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Buy-to-let product choice obliterated

85% of buy-to-let products were stripped from the market this year, reveals

The market as a whole saw 11.4% of mortgage products wiped out bringing numbers from 3,914 Monday morning to 3,469 today.

The residential market was also hit hard losing 60% of its products in 24 hours.

Michelle Slade, analyst at, says: “Monday saw one of the largest declines in mortgage products ever seen in a day, with 11.4% of products being culled.

“B&B and MEX pulled their entire range, along with UCB and TMW, which have temporarily withdrawn their products due to unprecedented business volumes.

“Halifax, Bank of Scotland Mortgages, Bristol & West Mortgages, Intelligent Finance and Newcastle have also restricted the range of products that they now have on offer.”

She says the news will be a blow against borrowers meaning less availability in addition to rising rates as a result of money markets insecurity.

Slade adds: “Coupled with the liquidity problems in the markets, it may be that we see further increases with this phenomenon in other aspects of lending, such as loans and overdraft rates.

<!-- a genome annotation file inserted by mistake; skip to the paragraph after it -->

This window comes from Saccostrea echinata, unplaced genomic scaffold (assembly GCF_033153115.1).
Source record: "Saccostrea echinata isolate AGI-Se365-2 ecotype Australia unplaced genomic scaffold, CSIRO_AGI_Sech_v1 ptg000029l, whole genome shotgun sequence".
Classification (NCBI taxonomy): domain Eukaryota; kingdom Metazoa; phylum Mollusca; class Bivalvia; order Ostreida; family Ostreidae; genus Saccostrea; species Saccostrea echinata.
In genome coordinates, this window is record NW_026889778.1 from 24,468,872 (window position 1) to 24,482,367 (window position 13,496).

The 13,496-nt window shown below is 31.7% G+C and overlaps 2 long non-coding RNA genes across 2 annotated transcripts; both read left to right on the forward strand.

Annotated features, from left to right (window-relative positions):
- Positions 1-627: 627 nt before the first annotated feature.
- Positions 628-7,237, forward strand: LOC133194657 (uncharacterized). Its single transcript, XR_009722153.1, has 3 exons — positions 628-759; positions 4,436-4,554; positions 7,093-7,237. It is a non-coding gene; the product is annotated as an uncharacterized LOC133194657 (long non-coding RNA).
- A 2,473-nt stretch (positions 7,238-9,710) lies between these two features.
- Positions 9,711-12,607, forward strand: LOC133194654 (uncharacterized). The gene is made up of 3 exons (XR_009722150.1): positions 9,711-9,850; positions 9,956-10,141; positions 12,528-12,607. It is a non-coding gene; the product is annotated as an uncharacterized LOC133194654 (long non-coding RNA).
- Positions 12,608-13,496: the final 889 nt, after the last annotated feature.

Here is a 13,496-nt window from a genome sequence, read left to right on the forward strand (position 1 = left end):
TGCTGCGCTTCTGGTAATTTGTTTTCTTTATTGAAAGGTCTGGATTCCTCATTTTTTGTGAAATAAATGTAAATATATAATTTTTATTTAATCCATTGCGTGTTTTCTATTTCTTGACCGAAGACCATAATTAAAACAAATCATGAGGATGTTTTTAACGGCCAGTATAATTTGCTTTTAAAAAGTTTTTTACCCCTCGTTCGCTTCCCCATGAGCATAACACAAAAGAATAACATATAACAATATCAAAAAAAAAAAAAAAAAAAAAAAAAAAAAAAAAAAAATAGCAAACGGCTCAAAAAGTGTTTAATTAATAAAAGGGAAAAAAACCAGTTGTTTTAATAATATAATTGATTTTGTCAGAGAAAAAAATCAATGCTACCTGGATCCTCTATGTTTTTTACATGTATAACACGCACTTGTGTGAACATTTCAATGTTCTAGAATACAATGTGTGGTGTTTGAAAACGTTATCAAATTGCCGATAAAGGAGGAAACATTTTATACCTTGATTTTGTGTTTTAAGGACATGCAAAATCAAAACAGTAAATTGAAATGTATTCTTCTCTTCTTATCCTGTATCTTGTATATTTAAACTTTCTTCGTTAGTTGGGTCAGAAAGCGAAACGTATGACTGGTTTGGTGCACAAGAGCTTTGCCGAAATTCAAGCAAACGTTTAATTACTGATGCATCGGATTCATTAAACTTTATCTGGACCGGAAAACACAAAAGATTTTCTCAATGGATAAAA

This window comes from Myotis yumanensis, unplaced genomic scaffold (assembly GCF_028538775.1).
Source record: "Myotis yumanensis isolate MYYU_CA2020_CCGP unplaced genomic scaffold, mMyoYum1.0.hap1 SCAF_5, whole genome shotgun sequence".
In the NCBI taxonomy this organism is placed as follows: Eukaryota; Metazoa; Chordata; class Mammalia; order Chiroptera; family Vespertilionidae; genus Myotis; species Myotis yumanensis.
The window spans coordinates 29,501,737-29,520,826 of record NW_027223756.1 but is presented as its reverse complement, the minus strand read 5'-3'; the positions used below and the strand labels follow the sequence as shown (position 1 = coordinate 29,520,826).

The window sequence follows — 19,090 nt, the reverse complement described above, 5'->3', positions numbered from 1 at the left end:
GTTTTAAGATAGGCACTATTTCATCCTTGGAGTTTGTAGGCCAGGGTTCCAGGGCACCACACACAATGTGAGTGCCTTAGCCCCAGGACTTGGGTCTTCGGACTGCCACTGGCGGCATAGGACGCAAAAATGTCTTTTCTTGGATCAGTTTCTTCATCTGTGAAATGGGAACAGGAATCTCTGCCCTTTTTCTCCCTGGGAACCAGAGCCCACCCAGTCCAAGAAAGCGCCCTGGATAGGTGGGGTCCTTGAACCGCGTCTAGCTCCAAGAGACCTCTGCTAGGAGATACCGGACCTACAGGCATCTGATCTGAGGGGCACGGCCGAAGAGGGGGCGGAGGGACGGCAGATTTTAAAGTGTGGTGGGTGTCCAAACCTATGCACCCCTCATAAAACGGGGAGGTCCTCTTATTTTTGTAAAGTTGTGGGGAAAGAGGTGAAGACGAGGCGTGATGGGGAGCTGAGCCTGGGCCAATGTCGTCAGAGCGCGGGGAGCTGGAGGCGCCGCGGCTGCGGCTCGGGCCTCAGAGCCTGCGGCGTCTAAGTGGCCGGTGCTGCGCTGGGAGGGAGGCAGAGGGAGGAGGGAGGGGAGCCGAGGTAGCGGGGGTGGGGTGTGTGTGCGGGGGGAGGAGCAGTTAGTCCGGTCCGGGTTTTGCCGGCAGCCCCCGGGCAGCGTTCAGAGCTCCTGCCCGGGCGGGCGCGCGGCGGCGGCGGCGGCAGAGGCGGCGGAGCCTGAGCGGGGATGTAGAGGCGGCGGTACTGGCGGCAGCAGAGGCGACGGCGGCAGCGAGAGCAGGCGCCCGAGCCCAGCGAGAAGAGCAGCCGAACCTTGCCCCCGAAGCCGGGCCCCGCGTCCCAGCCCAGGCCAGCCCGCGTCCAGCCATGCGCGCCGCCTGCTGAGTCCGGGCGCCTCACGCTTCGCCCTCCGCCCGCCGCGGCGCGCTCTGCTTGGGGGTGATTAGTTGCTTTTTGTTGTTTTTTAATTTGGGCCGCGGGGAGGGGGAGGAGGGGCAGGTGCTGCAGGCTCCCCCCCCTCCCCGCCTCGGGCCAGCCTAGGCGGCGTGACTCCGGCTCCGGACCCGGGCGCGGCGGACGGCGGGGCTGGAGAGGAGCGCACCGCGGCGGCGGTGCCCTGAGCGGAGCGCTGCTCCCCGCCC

“It appears that lenders are slowly turning the tap off on the number of mortgage products available and their appetite to lend. If the problems continue we have to start asking the question, will the tap will be turned off completely until stable markets return?”


World is poised for US Senate vote

Investors and policymakers across the globe are waiting with bated breath for the US Senate to vote tonight on a revised version of the American bailout plan.

Credit availability set to decline

Lenders are making bleak predictions for the coming months predicting a further decline in the availability of credit across the board, reveals a survey from the Bank of England.

Legal services are an important revenue stream

When Lord Falconer’s plan to deregulate the legal services profession was first announced in March 2005, it was immediately dubbed the ‘Tesco law’.

The month at a glance

Monday September 1 should have been designated National Anticipation Day, with the country’s attention focused on what Prime Minister Gordon Brown and his government might announce on the morrow to save beleaguered home owners – and the PM’s political bacon.


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